I am assuming this is an overuse/unaccustomed activity type injury -- not sudden pop? If there was a sudden pop and "give", you need an ortho consult and an mri. should repair be necessary, it is much more successful when done sooner rather than later. My personal philosophy these days is NOT to see an orthopedic surgeon unless I am considering an operation or feel something go or break. MRI is a very sensitive test -- if you've got a sore tendon, the MRI IS going to show inflammation. So what. You get a bill and some Aleve and some exercises that you could have looked up on the internet. If you have a great health plan, and you got an afternoon to wait around, I suppose why not.

Judicious use of NSAID (Aleve, ibuprofen, etc -- if they don't seem to help, stop taking them -- not worth the risk to the kidney if you aren't getting benefit), ice/heat combos, stretch after heat -- most people can stretch their Achilles by standing with the heel hanging off a stair -- you can bend the knee ever so slightly to see if this increases the stretch. If you are too flexible to get much of a stretch from this, let me know as I have some other ideas. DO NOT attempt to strengthen the calf with heel raises -- this will only fuel the fire. Maybe after things settle down.

Some doctors will give a hydrocortisone shot for this but there is often hesitation to inject the Achilles so that you can go run around on it. There is some risk of weakening the tendon and making it more vulnerable.

If you have taken a fluoroqunilone antibiotic (they end in -floxacin) in recent months, see a doctor immediately. These drugs have FDA black boxes re: Achilles tendonitis/rupture as they weaken the attachment of the tendon.

Edited by backpackerchick on 10/12/2009 17:44:02 MDT.

Ryan Tucker
(BeartoothTucker) - M
not a doctor on 10/12/2009 17:39:22 MDT Print View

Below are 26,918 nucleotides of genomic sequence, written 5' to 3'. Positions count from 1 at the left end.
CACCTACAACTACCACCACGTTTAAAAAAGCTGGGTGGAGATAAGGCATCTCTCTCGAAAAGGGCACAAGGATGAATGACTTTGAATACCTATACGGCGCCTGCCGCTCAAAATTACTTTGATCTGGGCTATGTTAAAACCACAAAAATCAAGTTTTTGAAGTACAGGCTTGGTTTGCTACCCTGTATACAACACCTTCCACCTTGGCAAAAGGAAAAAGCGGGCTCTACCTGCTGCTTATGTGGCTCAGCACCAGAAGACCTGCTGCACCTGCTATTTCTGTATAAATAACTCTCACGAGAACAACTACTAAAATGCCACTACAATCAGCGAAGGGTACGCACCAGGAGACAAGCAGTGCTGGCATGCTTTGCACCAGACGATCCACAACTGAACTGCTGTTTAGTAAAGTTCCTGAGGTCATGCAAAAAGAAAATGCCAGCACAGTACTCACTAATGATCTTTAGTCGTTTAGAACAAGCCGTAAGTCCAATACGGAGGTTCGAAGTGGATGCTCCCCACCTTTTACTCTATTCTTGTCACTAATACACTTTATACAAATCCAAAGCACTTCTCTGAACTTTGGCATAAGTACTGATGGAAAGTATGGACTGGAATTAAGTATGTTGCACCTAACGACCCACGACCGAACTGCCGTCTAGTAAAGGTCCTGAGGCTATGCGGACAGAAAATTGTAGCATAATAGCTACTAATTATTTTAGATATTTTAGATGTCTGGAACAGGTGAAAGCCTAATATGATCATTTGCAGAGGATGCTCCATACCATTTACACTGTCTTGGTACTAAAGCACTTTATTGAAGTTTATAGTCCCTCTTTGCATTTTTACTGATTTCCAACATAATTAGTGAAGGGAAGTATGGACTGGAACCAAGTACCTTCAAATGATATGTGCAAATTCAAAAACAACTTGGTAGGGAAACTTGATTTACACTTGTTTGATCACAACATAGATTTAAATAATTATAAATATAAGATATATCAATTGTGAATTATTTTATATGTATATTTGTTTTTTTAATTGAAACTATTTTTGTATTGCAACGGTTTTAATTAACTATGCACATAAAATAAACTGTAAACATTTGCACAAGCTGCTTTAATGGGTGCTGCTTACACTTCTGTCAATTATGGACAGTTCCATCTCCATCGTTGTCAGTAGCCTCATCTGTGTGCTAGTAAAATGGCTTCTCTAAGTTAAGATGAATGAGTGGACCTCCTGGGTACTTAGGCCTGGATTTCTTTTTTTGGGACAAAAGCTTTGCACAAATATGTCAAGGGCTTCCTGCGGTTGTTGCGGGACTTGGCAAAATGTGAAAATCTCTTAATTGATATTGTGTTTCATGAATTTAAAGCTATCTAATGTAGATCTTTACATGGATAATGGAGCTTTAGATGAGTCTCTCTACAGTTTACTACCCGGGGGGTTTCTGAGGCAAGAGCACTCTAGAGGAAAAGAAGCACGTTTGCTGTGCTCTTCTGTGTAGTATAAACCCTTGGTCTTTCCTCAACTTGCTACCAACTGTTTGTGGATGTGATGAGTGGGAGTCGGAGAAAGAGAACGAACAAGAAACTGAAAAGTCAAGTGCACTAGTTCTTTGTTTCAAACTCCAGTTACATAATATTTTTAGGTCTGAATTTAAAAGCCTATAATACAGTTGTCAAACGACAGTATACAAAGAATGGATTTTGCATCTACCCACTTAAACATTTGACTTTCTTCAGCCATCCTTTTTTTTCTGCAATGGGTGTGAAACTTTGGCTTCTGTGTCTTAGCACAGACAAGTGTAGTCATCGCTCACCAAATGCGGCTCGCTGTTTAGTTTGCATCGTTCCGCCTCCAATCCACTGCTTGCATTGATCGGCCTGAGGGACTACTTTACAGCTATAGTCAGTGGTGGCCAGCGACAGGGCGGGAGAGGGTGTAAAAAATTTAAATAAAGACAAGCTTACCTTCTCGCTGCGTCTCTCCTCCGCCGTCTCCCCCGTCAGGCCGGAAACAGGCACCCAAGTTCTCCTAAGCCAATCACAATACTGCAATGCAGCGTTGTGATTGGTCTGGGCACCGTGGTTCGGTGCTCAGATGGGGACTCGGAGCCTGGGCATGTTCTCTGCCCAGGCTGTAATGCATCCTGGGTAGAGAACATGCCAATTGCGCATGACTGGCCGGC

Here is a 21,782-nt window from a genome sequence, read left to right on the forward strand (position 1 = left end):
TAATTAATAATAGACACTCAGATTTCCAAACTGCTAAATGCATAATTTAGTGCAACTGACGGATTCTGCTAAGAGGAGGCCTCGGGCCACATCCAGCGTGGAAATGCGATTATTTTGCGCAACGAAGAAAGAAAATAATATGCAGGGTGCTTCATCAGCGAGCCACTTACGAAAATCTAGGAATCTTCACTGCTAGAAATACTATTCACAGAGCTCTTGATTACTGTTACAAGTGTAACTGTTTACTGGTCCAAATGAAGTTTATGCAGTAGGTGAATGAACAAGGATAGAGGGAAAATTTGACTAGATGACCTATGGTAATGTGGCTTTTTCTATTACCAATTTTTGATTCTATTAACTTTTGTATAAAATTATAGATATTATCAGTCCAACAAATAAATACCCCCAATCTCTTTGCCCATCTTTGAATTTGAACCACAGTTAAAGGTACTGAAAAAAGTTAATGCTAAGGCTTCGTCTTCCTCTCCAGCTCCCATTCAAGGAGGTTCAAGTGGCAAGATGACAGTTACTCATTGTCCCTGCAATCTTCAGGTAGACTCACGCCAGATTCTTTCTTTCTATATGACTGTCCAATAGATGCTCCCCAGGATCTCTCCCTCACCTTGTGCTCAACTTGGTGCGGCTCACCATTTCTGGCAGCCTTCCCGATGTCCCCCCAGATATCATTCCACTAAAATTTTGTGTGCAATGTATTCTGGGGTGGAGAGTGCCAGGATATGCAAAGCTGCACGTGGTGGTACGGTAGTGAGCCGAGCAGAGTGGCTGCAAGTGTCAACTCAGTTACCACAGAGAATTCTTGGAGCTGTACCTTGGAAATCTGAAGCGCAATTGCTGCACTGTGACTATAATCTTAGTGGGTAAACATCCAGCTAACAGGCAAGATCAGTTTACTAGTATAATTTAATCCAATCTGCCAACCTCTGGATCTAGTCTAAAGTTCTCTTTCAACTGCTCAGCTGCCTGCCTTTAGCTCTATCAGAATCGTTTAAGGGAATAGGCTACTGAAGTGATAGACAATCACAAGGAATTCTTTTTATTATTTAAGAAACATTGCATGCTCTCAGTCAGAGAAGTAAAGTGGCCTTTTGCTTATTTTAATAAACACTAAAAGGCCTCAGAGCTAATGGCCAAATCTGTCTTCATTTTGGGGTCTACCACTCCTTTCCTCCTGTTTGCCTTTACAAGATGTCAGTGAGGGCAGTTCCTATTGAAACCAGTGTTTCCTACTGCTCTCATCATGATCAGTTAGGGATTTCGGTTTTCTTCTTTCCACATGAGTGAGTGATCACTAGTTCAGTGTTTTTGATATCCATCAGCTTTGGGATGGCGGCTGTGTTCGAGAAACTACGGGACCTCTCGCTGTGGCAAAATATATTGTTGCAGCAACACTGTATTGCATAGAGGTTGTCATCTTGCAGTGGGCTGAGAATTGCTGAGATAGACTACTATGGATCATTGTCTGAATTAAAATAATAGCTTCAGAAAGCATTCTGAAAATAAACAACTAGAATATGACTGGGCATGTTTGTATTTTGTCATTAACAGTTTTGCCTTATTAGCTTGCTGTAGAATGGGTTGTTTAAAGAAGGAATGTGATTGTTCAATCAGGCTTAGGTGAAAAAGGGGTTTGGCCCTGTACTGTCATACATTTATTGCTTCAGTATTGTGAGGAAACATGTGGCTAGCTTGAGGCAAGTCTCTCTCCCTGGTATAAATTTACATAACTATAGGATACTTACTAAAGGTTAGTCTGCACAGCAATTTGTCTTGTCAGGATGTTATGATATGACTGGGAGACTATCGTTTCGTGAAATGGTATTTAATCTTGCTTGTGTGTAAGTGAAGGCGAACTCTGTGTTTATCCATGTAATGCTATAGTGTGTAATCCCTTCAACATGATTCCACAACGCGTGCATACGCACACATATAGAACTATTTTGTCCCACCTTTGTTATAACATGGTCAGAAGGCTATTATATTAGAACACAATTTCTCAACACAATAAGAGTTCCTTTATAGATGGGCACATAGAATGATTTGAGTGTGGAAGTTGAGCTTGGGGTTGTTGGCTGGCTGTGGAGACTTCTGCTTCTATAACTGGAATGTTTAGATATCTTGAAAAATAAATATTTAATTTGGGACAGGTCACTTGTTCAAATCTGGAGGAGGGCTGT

in college i hurt my AT and part of my rehab was sitting in my dorm using my toes to pull a towel toward my foot with my heal on the ground. a little AT rehab might help. probably could goggle more exercises. i did several, that one just sticks out.

Hart -
(backpackerchick) - MLife

Locale: Planet Earth
Re: not a doctor on 10/12/2009 17:53:36 MDT Print View

Ryan, the one you mention might be the best one to start with especially if you're really tender as it doesn't involve weight bearing and the possibility of over stretching. All these are classic exercises for a very common problem. Should have no trouble googling a whole slew of stretches and finding one that feels good to you. Try youtube as well. There are some good physical therapy videos -- just search...achilles physical therapy

Roger Caffin
(rcaffin) - BPL Staff - MLife

Locale: Wollemi & Kosciusko NPs, Europe
Re: Re: Achilles Tendon on 10/12/2009 17:56:49 MDT Print View

> problem flared up after putting on my boots (the ankle support part seems to aggravate the situation)
Possibilities:
Snapped tendon (had that)
Torn tendon (had that)
Ruptured tendom sheath (had that)
Bruising (had that)

The clue is that rubbing the tendon with the 'ankle support' part of the boot caused the problem to flare up again. This spells a ruptured tendon sheath to me. It's a form of repetitive strain injury (RSI), and can be quite serious and incapacitating. It's also well-known.

But the cure is simple. Don't let anything rub the tendon. Scrap the boots and walk in low-cut joggers. No rubbing, no problem - and you have already verified that at home. Most experienced BPL members walk in joggers anyhow, and probably don't even own any boots.

Cheers

Hikin' Jim
(hikin_jim) - MLife

Locale: Los Angeles, CA, USA
Ouch! on 10/12/2009 23:12:25 MDT Print View

The Achilles is serious business. Tend to it (sound like you are). I was sidelined for three years (2002 - 2004) with tendinitis. Very little hiking and NO backpacking. Augh!

I found that pressure point massage/trigger release body work worked for me. Yours sounds different, but that's something to look into if other things don't work.

Best of wishes to your AT,

HJ

Timothy Reynolds
(magrenell)

Locale: New England
Thanks! on 10/13/2009 10:29:11 MDT Print View

Thanks so much, everyone, for your insight.

Thanks, Backpacker Chick, for going into such detail.